Bribery and Corruption Law

What is Bribery and Corruption Law?

Bribery and corruption law consists of the criminal rules for dealing with people who attempt to buy influence with public officials and other decision-makers. The crime of bribery encompasses a broad scope of wrongful conduct. It covers bribes of cash, assets, services, favors, or anything else of value, whether delivered presently or in the future. Bribes can occur directly, or indirectly through third parties in an effort to disguise the true nature of the transaction. Even if a transaction is never completed, the mere offering or soliciting of a bribe is enough to incur criminal liability.

Laws prohibiting bribery can be used to punish both the person offering the bribe, and the person receiving it. These laws are designed to root out corruption in the public and private sectors. Defendants accused of taking bribes can include elected representatives, government officials, police officers, board members, labor union officers, sports referees and umpires, and business leaders. Cases involving judges, district attorneys, witnesses, and jurors can lead to particularly severe consequences, as corruption of these individuals is viewed as a direct threat to the integrity of the judicial system.

Common Issues in a Bribery Case

Those accused of bribery are often confused about the nature of the crime, especially since a number of similar offenses exist in every jurisdiction. While bribery statutes are worded in various ways, the most fundamental element concerns the defendant's intent. To be convicted of bribery, the defendant must have intended the benefit conferred to have an influential effect, leading the person receiving it to take action (or refrain from taking action) in the course of his or her official duties.

Gifts, loans, and other contributions to public officials can create the false impression of a corrupt motive. As long as the item was not intended to influence the recipient's conduct, then bribery has not occurred. Of course, a bare assertion of a legitimate purpose by the defendant at trial will not be persuasive in light of surrounding circumstances that suggest a wrongful intent. The law permits the jury at a bribery trial to infer the defendant's intent from the other facts and evidence in the case.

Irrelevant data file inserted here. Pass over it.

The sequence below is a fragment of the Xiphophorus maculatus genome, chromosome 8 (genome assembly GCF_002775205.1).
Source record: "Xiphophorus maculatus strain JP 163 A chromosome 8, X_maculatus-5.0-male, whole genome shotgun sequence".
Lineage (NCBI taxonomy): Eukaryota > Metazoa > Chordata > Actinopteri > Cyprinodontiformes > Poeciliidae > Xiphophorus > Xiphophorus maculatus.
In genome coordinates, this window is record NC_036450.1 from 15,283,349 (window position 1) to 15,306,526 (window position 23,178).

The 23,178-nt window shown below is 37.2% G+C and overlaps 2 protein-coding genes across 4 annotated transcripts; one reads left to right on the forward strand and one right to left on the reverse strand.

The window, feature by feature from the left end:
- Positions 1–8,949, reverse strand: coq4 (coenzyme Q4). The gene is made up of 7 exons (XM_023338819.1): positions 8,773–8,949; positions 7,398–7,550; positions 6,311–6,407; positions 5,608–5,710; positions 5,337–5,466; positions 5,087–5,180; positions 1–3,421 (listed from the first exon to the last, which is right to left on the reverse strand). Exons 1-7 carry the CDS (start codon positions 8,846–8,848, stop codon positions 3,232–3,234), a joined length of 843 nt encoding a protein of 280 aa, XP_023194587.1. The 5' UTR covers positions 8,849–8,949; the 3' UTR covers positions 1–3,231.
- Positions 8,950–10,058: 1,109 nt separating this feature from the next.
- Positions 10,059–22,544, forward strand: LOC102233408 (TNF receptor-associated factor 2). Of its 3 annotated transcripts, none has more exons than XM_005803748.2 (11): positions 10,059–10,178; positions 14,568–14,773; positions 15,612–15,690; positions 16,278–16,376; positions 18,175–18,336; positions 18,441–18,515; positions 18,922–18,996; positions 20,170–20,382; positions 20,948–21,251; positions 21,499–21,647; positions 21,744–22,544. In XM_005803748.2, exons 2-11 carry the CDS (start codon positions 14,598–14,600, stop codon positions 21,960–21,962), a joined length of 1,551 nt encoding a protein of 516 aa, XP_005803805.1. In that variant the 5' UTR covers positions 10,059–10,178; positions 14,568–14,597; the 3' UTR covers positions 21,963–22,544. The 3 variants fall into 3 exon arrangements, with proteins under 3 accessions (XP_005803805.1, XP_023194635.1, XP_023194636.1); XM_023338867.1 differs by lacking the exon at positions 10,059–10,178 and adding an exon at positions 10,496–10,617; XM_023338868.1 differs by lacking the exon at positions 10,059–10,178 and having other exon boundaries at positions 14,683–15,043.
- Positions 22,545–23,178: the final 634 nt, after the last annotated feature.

Even if the defendant has acted inappropriately, there is the possibility that the conduct does not amount to bribery, but rather some other related offense. To avoid confusion, focus on the specifics of the transaction. Bribery requires that property changed hands in an effort to influence a decision. By contrast, the crime of illegal gratuities is committed by conferring a benefit as a reward for past favorable conduct. Extortion is designed to compel future action through the use of a threat, blackmail involves paying someone to keep information concealed, and kickbacks are the return of a portion of a benefit received. Finally, the offense of graft is a form of political corruption that, unlike bribery, does not require the participation of anyone other than the elected official.

Federal Bribery Crimes and Statutes

Two major pieces of legislation exist to punish bribery of public officials at the federal level. Bribery of U.S. officials is covered by 18 USC ยง201. This section defines the crime of bribery in expansive terms, and it contains harsh penalties for offenders. Conviction on a single count can result in fines up to triple the amount of the bribe, as many as 15 years in prison, and a sanction disqualifying the defendant from holding public office in the future. The second piece of federal legislation, known as the Foreign Corrupt Practices Act (FCPA), is a similar statute aimed at bribery of foreign officials by Americans.

Criminal Defense Strategies

Bribery convictions often depend upon surveillance recordings or other surreptitiously gathered evidence. While engaged in collecting this evidence, the police must act within the restraints of the 4th Amendment, and if they do not, the evidence can be suppressed. Suppression means the judge will enter a pre-trial order stating that the evidence cannot be used against the defendant. This affords defendants and their attorneys an opportunity to systematically attack improperly collected evidence on constitutional grounds. If enough of the evidence against the defendant can be suppressed prior to trial, the prosecution will have no choice but to dismiss the case.

The other primary source of evidence in a bribery case is the testimony of individuals who were involved in the scheme or have firsthand knowledge of the events. Thus, another common defense strategy in bribery cases is to discredit a witness's testimony. Defense attorneys accomplish this most effectively through a rigorous cross-examination. If the witness has made prior inconsistent statements, harbors a bias against the defendant, or is otherwise untrustworthy, a skilled cross-examiner will expose such issues in front of the jury.

Hiring a Lawyer to Defend Your Rights

Allegations of bribery can ruin your career and professional reputation. If you are convicted, you can face fines and jail as well. To ensure the best possible resolution, you need an attorney to protect your interests and negotiate with the government on your behalf. Schedule a consultation today.


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